Like countless awards shows before it, this one began with an apology from a dude in turquoise underpants who jiggled like gelatin incarnate next to two individuals zipped into a dancing Zebra costume.
“Sorry for party rocking,” offered Redfoo of electro pop cut-ups LMFAO during the tune of the same name, part of a three-song medley that opened the Billboard Music Awards on Sunday at the MGM Grand Garden.
Now, now, Mr. ‘Foo, no need to beg for anyone’s forgiveness on this night: LMFAO’s insistently catchy, overcaffeinated, knowingly lightweight repertoire set a suitably playful, frivolous tone for the evening.
This night was less about who was going to win what than it was a well-produced, spectacle-heavy outlet for musicians and actors to promote new projects and bask in the adulation of “10,000 drunk people,” as co-host Ty Burell described the crowd.
There were some serious questions posed, however.
“Is this next group a boy band or a man band?” Burrell wondered while introducing fresh-faced Brits The Wanted, who proved themselves to be somewhere between the two with breathy R&B lite propelled by a house music beat.
Other pressing issues were addressed, like what’s Katy Perry going to do following the show with her 91-year-old grandmother, a Las Vegas native, who joined her at the event?
“I can’t wait to do shots with you after this,” Perry gushed from the podium upon accepting the spotlight award.
Wait, what’s the spotlight award, you ask?
And does it really matter?
Whatever it truly signifies is less interesting than watching a tattooed, chiseled Chris Brown, who looked like a disgruntled action figure, take the stage on a glowing BMX bike and perform with bikers getting aerial on a half-pipe behind him or Justin Bieber sing his latest single, “Boyfriend,” surrounded by what looked like Far Eastern mimes and chicks in Day-Glo bikinis.
There was an emphasis on the literal: Carrie Underwood belted a driving, full-throated “Blown Away” backed by a wall of fans re-creating the wind she sings of in the song; rockers Linkin Park played their moody, tempestuous “Burn it Down” in front of flames.
And then there was Nelly Furtado giving bawdy voice to her new song “Big Hoops” with stilt walkers and some fellows spinning, you guessed it, hoops around themselves.
“I bet you never seen something like that,” Furtado sang.
Despite all these hi-watt flourishes and the festive vibe of the show, there were some more reflective moments as well.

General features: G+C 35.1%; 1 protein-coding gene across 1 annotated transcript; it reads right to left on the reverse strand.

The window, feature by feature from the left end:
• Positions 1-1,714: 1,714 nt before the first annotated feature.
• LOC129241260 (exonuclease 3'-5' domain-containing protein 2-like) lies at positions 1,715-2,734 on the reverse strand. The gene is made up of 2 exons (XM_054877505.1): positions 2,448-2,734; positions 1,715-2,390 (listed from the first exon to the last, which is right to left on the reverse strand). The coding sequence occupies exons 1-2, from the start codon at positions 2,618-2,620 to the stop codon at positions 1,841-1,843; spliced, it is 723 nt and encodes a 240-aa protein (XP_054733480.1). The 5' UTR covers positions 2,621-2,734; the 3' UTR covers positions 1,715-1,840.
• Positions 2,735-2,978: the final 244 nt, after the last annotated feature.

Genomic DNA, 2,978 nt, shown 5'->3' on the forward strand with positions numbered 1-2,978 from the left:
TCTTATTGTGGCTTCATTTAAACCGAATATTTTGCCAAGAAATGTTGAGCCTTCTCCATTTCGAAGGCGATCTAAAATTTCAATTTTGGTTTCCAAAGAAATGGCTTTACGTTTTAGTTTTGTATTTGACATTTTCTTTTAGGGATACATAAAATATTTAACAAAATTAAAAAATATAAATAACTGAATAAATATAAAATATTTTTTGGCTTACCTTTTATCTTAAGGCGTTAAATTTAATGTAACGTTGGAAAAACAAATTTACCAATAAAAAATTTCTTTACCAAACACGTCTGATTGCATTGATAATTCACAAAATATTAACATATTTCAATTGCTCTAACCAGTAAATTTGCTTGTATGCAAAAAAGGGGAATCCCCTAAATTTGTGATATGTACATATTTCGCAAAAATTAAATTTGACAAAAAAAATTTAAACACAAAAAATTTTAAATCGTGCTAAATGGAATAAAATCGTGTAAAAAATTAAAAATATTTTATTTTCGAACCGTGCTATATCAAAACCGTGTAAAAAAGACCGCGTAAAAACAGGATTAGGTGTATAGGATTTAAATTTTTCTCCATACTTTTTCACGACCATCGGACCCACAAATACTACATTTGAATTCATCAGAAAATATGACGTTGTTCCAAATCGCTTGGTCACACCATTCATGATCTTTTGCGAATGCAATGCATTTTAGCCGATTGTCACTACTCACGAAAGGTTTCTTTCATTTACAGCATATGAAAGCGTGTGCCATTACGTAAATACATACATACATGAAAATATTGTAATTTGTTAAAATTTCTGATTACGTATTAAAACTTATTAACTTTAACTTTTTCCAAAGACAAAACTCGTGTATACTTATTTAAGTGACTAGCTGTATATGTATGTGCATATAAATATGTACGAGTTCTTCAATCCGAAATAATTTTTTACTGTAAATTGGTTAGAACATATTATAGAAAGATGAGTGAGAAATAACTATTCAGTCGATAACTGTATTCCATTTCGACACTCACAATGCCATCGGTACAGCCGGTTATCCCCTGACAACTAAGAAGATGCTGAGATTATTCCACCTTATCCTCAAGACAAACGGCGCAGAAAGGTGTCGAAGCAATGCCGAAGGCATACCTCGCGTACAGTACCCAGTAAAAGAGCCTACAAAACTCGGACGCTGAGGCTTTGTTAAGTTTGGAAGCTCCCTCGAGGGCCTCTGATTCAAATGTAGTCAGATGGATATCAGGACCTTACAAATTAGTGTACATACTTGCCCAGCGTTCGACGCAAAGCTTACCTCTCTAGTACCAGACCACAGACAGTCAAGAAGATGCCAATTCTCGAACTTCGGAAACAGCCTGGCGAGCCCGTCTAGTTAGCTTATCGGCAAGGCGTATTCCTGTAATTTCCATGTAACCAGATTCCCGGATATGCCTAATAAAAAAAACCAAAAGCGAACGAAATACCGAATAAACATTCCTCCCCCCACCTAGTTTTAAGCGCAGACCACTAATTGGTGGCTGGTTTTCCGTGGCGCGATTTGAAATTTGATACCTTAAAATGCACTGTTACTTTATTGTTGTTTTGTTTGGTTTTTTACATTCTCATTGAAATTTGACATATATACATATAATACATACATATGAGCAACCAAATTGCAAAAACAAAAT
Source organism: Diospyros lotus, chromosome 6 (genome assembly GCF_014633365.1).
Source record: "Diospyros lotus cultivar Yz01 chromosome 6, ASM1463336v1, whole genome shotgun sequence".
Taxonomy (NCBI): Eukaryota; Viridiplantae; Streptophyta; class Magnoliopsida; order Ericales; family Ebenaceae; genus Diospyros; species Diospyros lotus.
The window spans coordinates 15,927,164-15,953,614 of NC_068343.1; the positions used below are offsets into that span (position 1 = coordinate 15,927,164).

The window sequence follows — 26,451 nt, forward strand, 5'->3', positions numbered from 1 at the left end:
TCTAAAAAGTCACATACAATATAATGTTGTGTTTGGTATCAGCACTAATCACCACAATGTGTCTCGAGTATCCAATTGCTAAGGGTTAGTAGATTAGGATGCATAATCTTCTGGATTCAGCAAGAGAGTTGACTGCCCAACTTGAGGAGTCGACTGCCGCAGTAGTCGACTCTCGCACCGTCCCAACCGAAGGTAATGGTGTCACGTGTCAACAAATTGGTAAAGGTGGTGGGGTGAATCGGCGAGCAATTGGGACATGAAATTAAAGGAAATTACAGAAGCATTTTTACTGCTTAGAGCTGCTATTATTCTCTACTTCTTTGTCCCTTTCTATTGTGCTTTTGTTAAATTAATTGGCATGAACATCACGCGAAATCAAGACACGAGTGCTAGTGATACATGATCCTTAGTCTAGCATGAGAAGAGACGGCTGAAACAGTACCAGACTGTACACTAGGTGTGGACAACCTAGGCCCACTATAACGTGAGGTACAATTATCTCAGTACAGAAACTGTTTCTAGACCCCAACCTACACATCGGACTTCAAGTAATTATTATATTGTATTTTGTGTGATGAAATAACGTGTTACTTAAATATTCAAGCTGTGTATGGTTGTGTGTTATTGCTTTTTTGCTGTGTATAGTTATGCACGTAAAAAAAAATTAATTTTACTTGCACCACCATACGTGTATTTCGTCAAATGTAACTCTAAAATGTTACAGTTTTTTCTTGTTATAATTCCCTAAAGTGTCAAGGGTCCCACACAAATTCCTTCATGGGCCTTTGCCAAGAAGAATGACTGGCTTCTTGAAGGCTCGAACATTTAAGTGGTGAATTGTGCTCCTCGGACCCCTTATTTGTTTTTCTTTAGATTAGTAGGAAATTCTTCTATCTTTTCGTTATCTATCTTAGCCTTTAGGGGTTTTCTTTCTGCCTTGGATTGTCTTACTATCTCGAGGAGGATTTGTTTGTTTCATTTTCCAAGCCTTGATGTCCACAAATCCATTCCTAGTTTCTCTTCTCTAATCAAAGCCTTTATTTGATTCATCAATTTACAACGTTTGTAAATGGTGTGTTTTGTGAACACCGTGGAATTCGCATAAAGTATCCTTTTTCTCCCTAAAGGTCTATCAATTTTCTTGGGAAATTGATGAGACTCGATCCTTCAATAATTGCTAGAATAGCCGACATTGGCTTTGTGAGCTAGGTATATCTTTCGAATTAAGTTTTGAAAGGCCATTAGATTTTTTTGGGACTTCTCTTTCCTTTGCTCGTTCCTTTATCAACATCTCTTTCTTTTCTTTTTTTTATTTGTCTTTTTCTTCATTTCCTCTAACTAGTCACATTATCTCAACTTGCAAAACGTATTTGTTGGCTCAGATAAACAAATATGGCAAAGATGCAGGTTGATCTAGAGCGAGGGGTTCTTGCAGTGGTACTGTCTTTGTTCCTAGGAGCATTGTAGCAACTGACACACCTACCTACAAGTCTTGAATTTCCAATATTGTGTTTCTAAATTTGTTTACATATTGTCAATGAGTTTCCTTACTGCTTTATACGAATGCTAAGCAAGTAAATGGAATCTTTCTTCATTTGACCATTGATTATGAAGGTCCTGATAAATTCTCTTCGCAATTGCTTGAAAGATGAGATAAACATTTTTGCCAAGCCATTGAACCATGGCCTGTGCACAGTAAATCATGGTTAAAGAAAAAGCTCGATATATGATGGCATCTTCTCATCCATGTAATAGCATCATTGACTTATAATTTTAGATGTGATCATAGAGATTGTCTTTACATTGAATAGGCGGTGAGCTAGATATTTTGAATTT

There was a pause of silence for the Bee Gees’ Robin Gibb, who died hours before the show’s start time.
Fellow disco icon Donna Summer, who passed away earlier in the week, was remembered by Brit singer Natasha Bedingfield, who delivered a spirited take on Summer’s “Last Dance.”
Cee Lo Green reunited with the Goodie Mob crew for a raucous shout-along version of the Beastie Boys’ “(You Gotta) Fight for Your Right (To Party),” in memory of the recently deceased Beastie Adam Yauch, as that notorious party animal Carrie Underwood sang along in the crowd.
John Legend and Jordan Sparks paid tribute to Whitney Houston by performing emotionally charged renditions of “The Greatest Love of All” and “I Will Always Love You,” respectively, as audience members illuminated the arena by holding their cellphones aloft.
Afterward, Houston was honored with Billboard’s millennium award.
Similarly recognized for a storied body of work via the icon award was Stevie Wonder, who dueted with Alicia Keys on staples like “Higher Ground” and “Overjoyed.”
Other big winners included Taylor Swift, who was named woman of the year; Wiz Khalifa, who earned top new artist honors; and Lil Wayne, who scored the top male artist award.
Adele won an armload of trophies, for top artist, top female artist, top Billboard 200 artist among many others, though she wasn’t present at the show and was barely recognized during the program.
As for the aforementioned LMFAO, they won for top duo/group, Hot 100 song of the year, top pop song and more.
“We make the music that you can celebrate to,” Redfoo said of LMFAO’s appeal, trophy in hand, speaking to reporters afterward in the pressroom.
And then, in keeping with the prevailing theme of the evening, he was off to do just that.
Contact reporter Jason Bracelin at
email@example.com or 702-383-0476.